Remember that whilst there may be good men who sin, there is One entire and flawless, in whom all types of excellence do meet, and who alone of humanity can front the verdict of the world, and has fronted it now for nineteen centuries, with the question upon His lips, which none have dared to answer, ‘Which of you convinceth Me of sin?’

II. Secondly, notice the divine Helper who makes men good.

Luke, if he be the writer of the Acts, goes on with his analysis. He has done with the first fold, the outer garment, as it were; he strips it off and shows us the next fold, ‘full of the Holy Ghost.’

A divine Helper, not merely a divine influence, but a divine Person, who not only helps men from without, but so enters into a man as that the man’s whole nature is saturated with Him—that is strange language. Mystical and unreal I dare say some of you may think it, but let us consider whether some such divine Helper is not plainly pointed as necessary, by the experience of every man that ever honestly tried to make himself good.

I have no doubt that I am speaking to many persons who, more or less constantly and courageously and earnestly, have laboured at the task of self-improvement and self-culture. I venture to think that, if their standard of what they wish to attain is high, their confession of what they have attained will be very low. Ah, brother! if we think of what it is that we need to make us good—viz. the strengthening of these weak wills of ours, which we cannot strengthen but to a very limited degree by any tonics that we can apply, or any supports with which we may bind them round; if we consider the resistance which ourselves, our passions, our tastes, our habits, our occupations offer, and the resistance which the world around us, friends, companions, and all the aggregate, dread and formidable, of material things present to our becoming, in any lofty and comprehensive sense of the term, good men and women, I think we shall be ready to listen, as to a true Gospel, to the message that says, ‘You do not need to do it by yourself.’ You have got the wolf by the ears, perhaps, for a moment, but there is tremendous strength in the brute, and your hands and wrists will ache in holding him presently, and what will happen then? You do not need to try it yourself. There is a divine Helper standing at your sides and waiting to strengthen you, and that Helper does not work from outside; He will pass within, and dwell in your hearts and mould and strengthen your wills to what is good, and suppress your inclinations to evil, and, by His inward presence, teach ‘your hands to war and your fingers to fight.’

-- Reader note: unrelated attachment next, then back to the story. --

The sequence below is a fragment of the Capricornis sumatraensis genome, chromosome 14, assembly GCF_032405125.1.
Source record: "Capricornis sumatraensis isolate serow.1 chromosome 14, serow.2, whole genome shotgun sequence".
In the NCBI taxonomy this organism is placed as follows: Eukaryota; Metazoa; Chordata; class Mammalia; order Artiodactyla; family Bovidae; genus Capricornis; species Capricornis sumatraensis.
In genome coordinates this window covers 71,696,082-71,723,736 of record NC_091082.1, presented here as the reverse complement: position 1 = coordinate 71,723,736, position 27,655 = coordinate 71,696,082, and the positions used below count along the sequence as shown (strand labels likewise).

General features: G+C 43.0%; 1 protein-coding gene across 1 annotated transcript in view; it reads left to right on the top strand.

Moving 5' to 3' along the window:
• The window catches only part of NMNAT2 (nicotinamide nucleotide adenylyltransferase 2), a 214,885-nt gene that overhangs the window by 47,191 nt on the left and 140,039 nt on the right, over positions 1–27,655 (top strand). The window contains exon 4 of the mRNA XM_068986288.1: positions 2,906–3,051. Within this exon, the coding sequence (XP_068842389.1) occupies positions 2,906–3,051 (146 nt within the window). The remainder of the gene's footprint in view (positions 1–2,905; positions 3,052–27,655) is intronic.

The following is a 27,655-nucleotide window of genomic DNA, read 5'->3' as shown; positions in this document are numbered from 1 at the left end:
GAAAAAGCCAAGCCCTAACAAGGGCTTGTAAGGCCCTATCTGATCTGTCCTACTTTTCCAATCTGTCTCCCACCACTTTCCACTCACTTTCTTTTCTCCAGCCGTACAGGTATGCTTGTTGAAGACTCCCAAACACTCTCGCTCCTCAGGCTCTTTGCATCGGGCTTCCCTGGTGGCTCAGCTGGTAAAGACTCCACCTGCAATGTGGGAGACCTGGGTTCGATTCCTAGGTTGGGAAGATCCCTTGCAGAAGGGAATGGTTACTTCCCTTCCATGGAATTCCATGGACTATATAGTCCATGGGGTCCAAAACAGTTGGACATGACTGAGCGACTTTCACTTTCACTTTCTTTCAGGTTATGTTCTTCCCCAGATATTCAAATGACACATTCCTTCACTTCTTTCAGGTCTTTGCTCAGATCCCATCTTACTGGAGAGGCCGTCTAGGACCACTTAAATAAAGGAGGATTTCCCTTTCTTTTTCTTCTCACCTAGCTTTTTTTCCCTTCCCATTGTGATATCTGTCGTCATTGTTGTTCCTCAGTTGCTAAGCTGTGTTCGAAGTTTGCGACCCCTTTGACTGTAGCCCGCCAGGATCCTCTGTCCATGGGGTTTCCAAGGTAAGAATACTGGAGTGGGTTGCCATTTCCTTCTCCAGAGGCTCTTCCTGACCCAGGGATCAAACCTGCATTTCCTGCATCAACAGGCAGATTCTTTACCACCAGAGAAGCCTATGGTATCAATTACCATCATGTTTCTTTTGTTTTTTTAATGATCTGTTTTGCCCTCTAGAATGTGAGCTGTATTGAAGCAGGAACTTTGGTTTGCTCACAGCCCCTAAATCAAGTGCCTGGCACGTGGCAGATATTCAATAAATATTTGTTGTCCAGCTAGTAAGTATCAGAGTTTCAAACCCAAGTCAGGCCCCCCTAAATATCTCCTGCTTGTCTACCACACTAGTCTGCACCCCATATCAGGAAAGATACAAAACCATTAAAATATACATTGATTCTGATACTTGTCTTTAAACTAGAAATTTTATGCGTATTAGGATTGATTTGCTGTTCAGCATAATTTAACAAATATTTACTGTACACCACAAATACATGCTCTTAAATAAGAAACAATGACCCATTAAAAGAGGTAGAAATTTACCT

Surely, surely, the experience of the world from the beginning, confirmed by the consciousness and conscience of every one of us, tells us that of ourselves we are impotent, and that the good that is within the reach of our unaided efforts is poor and fragmentary and superficial indeed.

The great promise of the Gospel is precisely this promise. We terribly limit and misunderstand what we call the Gospel if we give such exclusive predominance to one part of it, as some of us are accustomed to do. Thank God I the first word that Jesus Christ says to any soul is, ‘Thy sins be forgiven thee.’ But that first word has a second that follows it, ‘Arise! and walk!’ and it is for the sake of the second that the first is spoken. The gift of pardon, the consciousness of acceptance, the fact of reconciliation with God, the closing of the doors of the place of retribution, the quieting of the stings of accusing conscience, all these are but meant to be introductory to that which Jesus Christ Himself, in the Gospel of John, emphatically calls more than once ‘the gift of God,’ which He symbolised by ‘living water,’ which whosoever drank should never thirst, and which whosoever possessed would give it forth in living streams of holy life and noble deeds. The promise of the Gospel is the promise of new life, derived from Christ and maintained in us by the indwelling Spirit, which will come like fresh reinforcements to an all but beaten army in some hard-fought field, which will stand like a stay behind a man, to us almost blown over by the gusts of temptation, which will strengthen what is weak, raise what is low, illumine what is dark, and will make us who are evil good with a goodness given by God through His Son.

Surely there is nothing more congruous with that divine character than that He who Himself is good, and good from Himself, should rejoice in making us, His poor children, into His own likeness. Surely He would not be good unless He delighted to make us good. Surely it is something very like presumption in men to assert that the direct communication of the Spirit of God with the spirits whom God has made is an impossibility. Surely it is flying in the face of Scripture teaching to deny that such communication is a promise. Surely it is a flagrant contradiction of the depths of Christian experience to falter in the belief that it is a very solid reality.